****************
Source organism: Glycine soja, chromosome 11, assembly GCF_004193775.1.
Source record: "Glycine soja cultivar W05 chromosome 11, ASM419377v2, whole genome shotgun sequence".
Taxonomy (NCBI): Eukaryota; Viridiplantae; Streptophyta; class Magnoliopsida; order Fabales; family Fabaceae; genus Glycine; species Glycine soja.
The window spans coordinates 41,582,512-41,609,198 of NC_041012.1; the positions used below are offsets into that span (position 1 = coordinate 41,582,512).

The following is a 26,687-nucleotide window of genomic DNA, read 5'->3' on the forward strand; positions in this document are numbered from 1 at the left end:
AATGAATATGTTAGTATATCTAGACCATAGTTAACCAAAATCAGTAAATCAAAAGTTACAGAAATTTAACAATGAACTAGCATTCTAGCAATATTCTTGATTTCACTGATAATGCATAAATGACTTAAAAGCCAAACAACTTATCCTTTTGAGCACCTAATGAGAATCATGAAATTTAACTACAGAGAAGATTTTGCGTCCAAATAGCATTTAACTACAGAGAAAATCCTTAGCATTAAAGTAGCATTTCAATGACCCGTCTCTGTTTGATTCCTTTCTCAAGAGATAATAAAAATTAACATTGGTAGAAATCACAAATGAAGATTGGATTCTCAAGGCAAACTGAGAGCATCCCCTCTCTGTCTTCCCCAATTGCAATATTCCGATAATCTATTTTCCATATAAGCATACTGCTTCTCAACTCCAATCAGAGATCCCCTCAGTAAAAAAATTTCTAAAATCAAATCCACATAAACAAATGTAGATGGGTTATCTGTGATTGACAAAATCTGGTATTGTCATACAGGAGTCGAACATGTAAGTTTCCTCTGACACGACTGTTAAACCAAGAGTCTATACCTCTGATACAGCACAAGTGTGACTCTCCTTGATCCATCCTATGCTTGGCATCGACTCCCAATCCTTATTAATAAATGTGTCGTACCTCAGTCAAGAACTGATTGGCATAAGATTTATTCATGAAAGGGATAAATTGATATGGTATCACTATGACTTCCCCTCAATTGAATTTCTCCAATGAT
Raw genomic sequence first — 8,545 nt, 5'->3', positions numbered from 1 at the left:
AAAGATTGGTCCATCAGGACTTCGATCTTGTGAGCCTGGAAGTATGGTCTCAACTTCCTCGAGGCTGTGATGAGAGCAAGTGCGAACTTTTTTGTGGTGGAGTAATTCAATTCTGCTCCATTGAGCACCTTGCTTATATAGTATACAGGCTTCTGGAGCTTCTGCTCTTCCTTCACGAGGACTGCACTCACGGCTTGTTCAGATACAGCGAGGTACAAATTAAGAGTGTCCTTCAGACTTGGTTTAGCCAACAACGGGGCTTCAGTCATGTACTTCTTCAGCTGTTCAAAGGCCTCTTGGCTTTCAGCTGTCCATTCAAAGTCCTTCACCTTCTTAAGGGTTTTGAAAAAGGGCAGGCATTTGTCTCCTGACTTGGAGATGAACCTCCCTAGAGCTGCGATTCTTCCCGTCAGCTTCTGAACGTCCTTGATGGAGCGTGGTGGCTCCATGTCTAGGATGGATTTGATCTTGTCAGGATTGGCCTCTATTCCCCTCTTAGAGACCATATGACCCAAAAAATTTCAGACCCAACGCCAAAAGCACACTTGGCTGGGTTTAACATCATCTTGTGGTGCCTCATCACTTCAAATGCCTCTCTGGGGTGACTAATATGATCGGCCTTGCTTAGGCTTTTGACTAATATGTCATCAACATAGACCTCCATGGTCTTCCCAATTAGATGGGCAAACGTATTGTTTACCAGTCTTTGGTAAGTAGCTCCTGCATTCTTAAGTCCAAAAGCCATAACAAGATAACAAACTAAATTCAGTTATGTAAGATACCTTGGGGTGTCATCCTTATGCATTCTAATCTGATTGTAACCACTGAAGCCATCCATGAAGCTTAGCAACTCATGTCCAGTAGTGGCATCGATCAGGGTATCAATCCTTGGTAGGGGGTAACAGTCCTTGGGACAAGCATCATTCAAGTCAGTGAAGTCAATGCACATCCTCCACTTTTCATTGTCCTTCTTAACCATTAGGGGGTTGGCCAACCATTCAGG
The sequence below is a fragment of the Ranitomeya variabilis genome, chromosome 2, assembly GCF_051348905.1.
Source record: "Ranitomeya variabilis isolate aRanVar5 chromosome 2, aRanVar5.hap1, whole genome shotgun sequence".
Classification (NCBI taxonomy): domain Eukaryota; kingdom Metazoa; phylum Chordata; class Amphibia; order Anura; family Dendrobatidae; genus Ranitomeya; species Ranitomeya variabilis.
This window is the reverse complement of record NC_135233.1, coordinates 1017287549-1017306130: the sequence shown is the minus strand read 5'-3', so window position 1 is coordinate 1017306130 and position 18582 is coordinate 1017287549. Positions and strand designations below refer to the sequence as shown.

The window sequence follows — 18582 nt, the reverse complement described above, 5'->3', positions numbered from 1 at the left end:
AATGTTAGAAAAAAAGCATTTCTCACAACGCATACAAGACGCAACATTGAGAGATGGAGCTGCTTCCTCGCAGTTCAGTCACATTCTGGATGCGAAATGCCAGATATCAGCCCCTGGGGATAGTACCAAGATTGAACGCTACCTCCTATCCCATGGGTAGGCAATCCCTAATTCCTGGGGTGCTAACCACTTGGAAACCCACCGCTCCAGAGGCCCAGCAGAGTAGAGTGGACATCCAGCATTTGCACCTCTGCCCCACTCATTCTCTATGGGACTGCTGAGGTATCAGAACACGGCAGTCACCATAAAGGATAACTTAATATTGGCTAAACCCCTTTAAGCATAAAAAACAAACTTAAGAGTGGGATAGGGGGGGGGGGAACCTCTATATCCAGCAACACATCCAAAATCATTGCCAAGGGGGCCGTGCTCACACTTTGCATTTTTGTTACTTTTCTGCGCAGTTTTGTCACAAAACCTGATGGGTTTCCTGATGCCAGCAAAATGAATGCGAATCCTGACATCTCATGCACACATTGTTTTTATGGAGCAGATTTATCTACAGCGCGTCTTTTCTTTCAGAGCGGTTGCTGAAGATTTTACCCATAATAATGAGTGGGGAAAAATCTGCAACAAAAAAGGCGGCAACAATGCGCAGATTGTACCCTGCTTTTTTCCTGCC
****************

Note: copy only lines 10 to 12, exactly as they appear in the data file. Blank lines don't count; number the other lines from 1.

Source record: "Ranitomeya variabilis isolate aRanVar5 chromosome 2, aRanVar5.hap1, whole genome shotgun sequence".
Classification (NCBI taxonomy): domain Eukaryota; kingdom Metazoa; phylum Chordata; class Amphibia; order Anura; family Dendrobatidae; genus Ranitomeya; species Ranitomeya variabilis.
This window is the reverse complement of record NC_135233.1, coordinates 1017287549-1017306130: the sequence shown is the minus strand read 5'-3', so window position 1 is coordinate 1017306130 and position 18582 is coordinate 1017287549. Positions and strand designations below refer to the sequence as shown.